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One of the main attractions of Thessaloniki — Rotunda — has a rich history and is decorated with magnificent early Christian mosaics. This building is a part of Gallerian palace complex and it is one of the oldest symbols of the city. Rotunda as well as the Arch of Galerius is included into the UNESCO World Heritage list as one of the early Christian and Byzantine monuments of Thessaloniki.  

Useful facts 

The most important Roman monument in Thessaloniki is a unique construction for Greece — the cylindrical form of Rotunda, due to which the building got its name, corresponds to the style of the Pantheon in Rome.  

Rotunda is one of the most remarkable monuments of Roman times in Greece. The structure is almost 30 metres high and its inner diameter is 25 metres. The walls of Rotunda are as many as 6,30 metres thick that helped it to withstand several earthquakes, which had happened during its centuries-long history.


Rotunda was built in 306 by the Romans during the rule of Emperor Galerius. In the III century after several devastating civil wars the empire divided into 4 self-governed areas with their own provinces. Thessaloniki performed as one of the most important administrative and financial centers and also one of the main cities that led Emperor Galerius to the importance of an extensive palace complex construction in this city. The Triumphal Arch (Kamara) and Rotunda were its main elements, which were connected with one another by a street decorated with columns.    

The main intended purpose of Rotunda during the Roman rule is not known for a fact, supposedly it was used as a place of worship of Zeus. Presumably, the building was raised by the Emperor as his own mausoleum, which it never happened to become, as Galerius died and was buried far from Thessaloniki.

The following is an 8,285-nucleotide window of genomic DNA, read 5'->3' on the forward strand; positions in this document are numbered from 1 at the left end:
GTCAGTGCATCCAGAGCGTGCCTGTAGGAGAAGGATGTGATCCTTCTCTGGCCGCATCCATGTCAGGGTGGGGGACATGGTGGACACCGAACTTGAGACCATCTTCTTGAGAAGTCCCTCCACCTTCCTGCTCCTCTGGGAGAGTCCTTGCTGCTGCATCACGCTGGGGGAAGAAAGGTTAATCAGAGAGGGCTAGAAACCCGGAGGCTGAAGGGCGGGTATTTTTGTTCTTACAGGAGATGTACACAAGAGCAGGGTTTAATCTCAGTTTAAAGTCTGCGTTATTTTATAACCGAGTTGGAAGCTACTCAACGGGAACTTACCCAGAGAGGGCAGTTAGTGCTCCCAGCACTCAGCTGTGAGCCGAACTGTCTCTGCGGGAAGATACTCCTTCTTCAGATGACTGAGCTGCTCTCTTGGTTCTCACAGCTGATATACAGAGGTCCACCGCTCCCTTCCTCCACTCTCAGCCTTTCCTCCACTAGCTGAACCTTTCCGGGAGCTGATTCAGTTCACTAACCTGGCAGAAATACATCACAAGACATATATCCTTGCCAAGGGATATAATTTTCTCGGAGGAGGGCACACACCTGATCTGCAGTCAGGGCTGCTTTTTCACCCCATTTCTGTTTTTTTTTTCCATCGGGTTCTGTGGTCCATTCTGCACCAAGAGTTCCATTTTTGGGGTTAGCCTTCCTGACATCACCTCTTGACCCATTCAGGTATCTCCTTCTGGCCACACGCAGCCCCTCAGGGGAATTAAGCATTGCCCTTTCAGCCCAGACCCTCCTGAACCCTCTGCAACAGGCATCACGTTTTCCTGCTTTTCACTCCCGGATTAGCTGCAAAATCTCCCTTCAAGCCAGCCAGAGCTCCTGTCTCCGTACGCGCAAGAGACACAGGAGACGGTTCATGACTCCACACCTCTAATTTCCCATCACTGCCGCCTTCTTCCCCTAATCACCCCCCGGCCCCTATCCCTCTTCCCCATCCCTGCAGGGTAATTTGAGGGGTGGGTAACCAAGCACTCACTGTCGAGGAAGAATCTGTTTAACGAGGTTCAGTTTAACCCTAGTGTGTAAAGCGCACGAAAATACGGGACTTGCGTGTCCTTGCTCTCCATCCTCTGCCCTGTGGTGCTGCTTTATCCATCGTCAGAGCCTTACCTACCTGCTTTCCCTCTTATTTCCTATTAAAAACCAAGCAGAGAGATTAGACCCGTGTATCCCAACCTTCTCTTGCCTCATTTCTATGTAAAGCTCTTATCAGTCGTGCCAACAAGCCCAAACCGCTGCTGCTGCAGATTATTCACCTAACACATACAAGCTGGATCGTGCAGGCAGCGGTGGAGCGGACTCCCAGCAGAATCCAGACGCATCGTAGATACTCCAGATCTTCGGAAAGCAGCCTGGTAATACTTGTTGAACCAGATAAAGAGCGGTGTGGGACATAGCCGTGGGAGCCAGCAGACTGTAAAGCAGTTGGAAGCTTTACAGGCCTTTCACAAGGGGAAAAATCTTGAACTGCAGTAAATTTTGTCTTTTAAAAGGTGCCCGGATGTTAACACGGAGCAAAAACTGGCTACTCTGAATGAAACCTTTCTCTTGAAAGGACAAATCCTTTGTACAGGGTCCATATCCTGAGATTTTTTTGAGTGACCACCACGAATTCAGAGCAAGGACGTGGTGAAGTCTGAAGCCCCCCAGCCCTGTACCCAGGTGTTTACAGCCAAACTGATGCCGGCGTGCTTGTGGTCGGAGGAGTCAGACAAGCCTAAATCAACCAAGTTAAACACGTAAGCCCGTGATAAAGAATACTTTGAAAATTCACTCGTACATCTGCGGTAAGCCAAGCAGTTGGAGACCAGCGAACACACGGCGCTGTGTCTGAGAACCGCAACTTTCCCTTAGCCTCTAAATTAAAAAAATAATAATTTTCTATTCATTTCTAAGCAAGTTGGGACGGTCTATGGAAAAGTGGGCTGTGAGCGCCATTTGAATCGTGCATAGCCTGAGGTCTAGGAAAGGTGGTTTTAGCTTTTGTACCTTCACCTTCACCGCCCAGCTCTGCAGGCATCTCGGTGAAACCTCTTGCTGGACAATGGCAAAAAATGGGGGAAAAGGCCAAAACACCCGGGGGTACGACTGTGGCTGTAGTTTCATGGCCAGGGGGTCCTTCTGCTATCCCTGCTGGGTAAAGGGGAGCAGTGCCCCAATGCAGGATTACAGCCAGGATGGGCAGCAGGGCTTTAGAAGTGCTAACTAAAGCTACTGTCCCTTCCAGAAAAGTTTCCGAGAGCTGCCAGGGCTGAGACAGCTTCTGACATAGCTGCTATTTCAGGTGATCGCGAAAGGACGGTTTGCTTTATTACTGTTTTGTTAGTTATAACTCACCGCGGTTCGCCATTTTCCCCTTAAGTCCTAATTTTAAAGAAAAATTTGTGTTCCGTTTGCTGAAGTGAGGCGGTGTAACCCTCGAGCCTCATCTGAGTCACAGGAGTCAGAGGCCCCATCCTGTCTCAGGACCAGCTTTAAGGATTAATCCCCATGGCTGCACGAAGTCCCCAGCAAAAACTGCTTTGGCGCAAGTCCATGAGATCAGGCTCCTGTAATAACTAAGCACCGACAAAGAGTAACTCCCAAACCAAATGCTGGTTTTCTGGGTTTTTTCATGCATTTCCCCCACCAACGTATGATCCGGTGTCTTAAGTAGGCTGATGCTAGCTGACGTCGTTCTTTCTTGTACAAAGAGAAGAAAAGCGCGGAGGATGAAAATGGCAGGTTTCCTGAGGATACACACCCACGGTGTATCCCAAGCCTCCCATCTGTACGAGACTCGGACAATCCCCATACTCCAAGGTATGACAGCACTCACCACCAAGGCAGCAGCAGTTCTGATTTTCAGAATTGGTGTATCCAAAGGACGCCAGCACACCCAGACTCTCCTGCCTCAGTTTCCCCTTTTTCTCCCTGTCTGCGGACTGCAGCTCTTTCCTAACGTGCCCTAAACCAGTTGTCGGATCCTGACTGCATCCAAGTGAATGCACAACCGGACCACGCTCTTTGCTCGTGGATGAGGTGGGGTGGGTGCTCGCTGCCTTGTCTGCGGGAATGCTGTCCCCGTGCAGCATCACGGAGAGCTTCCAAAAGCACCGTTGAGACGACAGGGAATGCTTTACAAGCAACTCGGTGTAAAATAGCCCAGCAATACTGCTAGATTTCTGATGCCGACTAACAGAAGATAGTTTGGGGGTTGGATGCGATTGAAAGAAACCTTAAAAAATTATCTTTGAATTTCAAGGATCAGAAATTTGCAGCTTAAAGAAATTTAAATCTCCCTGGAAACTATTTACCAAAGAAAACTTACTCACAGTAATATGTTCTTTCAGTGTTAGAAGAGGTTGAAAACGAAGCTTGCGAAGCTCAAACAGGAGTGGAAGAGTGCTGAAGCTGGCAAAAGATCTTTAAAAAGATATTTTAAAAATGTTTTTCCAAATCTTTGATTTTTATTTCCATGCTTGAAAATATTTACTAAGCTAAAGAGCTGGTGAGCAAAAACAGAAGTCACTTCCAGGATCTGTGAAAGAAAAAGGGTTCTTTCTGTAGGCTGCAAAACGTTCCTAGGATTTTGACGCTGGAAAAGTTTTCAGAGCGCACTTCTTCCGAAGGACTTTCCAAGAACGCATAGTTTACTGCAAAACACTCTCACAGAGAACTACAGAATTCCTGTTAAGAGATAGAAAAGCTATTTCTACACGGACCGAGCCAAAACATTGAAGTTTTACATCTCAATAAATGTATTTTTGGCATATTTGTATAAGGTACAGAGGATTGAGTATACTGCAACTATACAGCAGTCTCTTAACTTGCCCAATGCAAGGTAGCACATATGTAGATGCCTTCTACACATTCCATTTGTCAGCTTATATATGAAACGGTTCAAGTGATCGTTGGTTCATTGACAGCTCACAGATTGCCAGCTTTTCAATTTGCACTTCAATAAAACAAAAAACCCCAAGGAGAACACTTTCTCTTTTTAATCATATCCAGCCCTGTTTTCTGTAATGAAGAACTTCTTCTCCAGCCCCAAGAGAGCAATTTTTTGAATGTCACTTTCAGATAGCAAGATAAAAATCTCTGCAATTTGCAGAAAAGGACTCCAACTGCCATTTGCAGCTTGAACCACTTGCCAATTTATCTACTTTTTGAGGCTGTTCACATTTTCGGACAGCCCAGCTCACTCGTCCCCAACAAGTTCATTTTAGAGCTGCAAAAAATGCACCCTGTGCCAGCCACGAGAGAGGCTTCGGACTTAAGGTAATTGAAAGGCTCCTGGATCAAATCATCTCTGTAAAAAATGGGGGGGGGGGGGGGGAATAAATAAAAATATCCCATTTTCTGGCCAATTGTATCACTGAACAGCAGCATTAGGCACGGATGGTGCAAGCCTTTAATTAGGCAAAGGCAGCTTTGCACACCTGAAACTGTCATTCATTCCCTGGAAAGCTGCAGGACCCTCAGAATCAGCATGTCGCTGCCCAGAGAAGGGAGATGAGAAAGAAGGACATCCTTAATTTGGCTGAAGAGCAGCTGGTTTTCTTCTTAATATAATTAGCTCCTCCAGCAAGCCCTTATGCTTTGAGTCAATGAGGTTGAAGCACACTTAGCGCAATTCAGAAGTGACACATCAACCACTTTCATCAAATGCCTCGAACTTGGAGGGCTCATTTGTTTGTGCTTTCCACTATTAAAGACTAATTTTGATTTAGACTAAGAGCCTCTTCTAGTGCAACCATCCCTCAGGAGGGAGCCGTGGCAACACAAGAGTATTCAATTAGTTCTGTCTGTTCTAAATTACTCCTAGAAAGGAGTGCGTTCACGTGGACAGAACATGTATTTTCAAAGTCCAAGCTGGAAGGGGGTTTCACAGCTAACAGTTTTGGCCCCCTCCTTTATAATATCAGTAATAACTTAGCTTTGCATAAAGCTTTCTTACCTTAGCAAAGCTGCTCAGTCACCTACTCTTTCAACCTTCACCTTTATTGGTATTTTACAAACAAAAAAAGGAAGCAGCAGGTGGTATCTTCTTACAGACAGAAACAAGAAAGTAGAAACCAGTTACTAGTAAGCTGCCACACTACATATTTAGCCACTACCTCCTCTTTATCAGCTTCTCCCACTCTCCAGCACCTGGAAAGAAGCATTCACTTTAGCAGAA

In 400 Rotunda was transformed into a Christian temple and decorated with unique mosaics portraying saints and martyrs. There is no information about who it was dedicated to, but the links to the Byzantine texts tell about the dedication of the temple to Assumption Forces — Archangels. In view of this, some changes were made in architectural construction of the building. Twelve centuries later, in 1590 during the reign of the Ottoman Empire Suleiman Hortagi Efendi turned Rotunda into a mosque. A minaret that survived till now, was attached to the building. In the eastern part of the monument you can find the sheikh’s grave.     

One more of its names — Saint George’s Rotunda (Agios Georgios) the construction got due to the church, standing near it, that is bearing the same name. The church was a courtyard of the Athos monastery Grigoriu. The icons and the relics that were kept in Rotunda at the beginning of the Ottoman rule, were supposed to be brought there.